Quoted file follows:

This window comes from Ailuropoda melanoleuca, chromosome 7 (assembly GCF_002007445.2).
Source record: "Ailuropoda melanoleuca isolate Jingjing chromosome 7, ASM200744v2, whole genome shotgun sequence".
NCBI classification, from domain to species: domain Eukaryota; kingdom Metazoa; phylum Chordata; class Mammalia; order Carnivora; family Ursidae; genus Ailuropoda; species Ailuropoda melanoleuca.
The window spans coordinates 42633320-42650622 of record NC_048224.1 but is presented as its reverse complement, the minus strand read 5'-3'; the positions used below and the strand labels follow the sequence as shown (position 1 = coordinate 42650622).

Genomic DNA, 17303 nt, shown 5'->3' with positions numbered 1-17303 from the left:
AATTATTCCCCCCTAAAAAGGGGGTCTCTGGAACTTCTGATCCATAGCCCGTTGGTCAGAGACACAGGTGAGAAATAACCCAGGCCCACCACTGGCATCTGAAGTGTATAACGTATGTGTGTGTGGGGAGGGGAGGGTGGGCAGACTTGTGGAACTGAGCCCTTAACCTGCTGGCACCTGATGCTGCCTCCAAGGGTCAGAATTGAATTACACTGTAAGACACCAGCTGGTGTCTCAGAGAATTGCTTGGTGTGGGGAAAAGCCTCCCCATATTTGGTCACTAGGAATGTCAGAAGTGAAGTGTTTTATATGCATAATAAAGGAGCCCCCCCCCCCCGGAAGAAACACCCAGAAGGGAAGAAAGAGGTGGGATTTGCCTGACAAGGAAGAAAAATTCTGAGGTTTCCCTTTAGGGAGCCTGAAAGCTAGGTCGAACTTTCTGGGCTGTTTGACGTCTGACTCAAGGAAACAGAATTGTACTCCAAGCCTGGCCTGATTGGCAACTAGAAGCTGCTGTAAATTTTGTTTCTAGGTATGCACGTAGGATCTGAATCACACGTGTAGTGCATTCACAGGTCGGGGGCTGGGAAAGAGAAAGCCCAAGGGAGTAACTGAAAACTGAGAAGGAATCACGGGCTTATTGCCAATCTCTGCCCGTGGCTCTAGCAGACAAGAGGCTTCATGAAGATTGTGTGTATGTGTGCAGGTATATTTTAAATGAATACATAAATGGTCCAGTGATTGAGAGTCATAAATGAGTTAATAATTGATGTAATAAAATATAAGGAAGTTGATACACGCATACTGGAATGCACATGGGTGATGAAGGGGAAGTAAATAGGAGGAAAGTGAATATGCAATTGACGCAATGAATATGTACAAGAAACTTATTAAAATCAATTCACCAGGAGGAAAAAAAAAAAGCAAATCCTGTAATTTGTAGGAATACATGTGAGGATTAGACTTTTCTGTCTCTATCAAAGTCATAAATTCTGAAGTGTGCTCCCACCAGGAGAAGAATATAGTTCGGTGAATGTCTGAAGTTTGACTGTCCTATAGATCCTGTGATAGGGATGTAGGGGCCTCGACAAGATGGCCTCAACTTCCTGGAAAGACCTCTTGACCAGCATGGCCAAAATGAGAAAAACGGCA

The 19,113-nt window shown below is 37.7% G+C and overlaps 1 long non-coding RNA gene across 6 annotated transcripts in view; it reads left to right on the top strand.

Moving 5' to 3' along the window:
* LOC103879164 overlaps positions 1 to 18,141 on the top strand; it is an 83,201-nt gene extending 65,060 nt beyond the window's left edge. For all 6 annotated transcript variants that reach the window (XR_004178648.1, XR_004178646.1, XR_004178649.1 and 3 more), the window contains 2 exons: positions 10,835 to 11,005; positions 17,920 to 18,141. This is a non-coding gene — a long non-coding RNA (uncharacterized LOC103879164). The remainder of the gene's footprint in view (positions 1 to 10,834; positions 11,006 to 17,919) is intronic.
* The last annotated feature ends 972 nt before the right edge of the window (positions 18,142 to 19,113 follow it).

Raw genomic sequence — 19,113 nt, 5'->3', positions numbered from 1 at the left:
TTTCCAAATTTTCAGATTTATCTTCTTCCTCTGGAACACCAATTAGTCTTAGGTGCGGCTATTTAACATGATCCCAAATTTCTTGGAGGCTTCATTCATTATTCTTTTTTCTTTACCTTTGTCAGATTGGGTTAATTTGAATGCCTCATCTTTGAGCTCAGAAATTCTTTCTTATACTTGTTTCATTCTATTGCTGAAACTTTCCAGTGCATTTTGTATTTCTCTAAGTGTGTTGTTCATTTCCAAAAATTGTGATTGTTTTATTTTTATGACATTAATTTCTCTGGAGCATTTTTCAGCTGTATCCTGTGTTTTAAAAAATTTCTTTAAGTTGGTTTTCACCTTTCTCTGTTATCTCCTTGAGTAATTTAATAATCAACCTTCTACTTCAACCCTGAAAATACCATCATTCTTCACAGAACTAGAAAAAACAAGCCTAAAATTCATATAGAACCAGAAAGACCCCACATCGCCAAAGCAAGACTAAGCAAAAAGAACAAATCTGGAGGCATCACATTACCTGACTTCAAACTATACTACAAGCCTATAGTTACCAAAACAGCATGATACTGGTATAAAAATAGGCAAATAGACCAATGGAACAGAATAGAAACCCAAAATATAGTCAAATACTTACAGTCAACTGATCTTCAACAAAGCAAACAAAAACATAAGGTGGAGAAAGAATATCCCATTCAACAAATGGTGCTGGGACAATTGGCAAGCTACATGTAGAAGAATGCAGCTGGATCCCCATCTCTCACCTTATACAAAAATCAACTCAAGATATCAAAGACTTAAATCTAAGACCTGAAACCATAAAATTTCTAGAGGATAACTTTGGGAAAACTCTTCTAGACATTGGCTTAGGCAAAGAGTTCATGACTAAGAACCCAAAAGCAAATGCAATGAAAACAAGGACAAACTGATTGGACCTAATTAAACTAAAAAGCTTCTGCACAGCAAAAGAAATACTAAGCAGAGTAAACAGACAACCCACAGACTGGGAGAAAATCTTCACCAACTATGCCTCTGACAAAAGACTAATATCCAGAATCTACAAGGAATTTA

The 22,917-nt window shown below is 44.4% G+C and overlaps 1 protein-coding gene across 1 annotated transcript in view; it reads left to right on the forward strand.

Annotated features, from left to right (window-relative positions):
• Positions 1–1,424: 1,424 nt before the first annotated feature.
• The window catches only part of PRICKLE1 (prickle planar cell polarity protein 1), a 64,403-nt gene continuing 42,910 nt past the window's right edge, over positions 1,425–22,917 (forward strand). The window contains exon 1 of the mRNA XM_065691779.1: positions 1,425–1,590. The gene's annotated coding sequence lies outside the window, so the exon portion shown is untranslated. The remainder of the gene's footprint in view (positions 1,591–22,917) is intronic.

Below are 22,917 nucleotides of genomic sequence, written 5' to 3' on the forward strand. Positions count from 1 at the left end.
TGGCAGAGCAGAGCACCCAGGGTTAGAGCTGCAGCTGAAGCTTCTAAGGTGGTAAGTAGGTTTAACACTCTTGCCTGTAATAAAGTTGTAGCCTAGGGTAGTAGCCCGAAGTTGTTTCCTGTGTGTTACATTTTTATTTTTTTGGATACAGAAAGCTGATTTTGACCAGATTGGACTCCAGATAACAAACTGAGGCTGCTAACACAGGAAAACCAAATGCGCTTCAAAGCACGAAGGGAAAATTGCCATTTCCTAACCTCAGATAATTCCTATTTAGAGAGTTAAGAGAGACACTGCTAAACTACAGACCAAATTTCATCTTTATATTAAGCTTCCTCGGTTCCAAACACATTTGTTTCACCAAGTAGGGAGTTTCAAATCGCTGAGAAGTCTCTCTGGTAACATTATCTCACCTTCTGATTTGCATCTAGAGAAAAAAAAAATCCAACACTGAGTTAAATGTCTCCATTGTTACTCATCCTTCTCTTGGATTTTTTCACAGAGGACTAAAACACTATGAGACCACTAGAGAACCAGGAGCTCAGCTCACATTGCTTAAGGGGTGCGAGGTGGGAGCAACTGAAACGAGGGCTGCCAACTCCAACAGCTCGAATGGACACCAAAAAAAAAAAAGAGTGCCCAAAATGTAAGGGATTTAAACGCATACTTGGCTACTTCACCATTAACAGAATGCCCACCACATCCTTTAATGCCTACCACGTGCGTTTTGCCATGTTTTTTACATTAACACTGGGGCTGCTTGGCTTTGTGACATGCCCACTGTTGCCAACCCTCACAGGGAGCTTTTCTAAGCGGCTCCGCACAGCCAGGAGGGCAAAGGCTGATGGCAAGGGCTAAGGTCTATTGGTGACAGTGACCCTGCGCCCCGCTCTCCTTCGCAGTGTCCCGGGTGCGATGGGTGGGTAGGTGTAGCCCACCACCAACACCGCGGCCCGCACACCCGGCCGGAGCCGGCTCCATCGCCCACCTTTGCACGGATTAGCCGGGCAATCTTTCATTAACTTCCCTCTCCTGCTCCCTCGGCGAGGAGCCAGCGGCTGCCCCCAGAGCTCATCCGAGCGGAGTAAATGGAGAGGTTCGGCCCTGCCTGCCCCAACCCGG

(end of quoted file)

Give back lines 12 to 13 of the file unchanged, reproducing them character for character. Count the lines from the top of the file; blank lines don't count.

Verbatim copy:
TTTCCAAATTTTCAGATTTATCTTCTTCCTCTGGAACACCAATTAGTCTTAGGTGCGGCTATTTAACATGATCCCAAATTTCTTGGAGGCTTCATTCATTATTCTTTTTTCTTTACCTTTGTCAGATTGGGTTAATTTGAATGCCTCATCTTTGAGCTCAGAAATTCTTTCTTATACTTGTTTCATTCTATTGCTGAAACTTTCCAGTGCATTTTGTATTTCTCTAAGTGTGTTGTTCATTTCCAAAAATTGTGATTGTTTTATTTTTATGACATTAATTTCTCTGGAGCATTTTTCAGCTGTATCCTGTGTTTTAAAAAATTTCTTTAAGTTGGTTTTCACCTTTCTCTGTTATCTCCTTGAGTAATTTAATAATCAACCTTCTACTTCAACCCTGAAAATACCATCATTCTTCACAGAACTAGAAAAAACAAGCCTAAAATTCATATAGAACCAGAAAGACCCCACATCGCCAAAGCAAGACTAAGCAAAAAGAACAAATCTGGAGGCATCACATTACCTGACTTCAAACTATACTACAAGCCTATAGTTACCAAAACAGCATGATACTGGTATAAAAATAGGCAAATAGACCAATGGAACAGAATAGAAACCCAAAATATAGTCAAATACTTACAGTCAACTGATCTTCAACAAAGCAAACAAAAACATAAGGTGGAGAAAGAATATCCCATTCAACAAATGGTGCTGGGACAATTGGCAAGCTACATGTAGAAGAATGCAGCTGGATCCCCATCTCTCACCTTATACAAAAATCAACTCAAGATATCAAAGACTTAAATCTAAGACCTGAAACCATAAAATTTCTAGAGGATAACTTTGGGAAAACTCTTCTAGACATTGGCTTAGGCAAAGAGTTCATGACTAAGAACCCAAAAGCAAATGCAATGAAAACAAGGACAAACTGATTGGACCTAATTAAACTAAAAAGCTTCTGCACAGCAAAAGAAATACTAAGCAGAGTAAACAGACAACCCACAGACTGGGAGAAAATCTTCACCAACTATGCCTCTGACAAAAGACTAATATCCAGAATCTACAAGGAATTTA

The 22,917-nt window shown below is 44.4% G+C and overlaps 1 protein-coding gene across 1 annotated transcript in view; it reads left to right on the forward strand.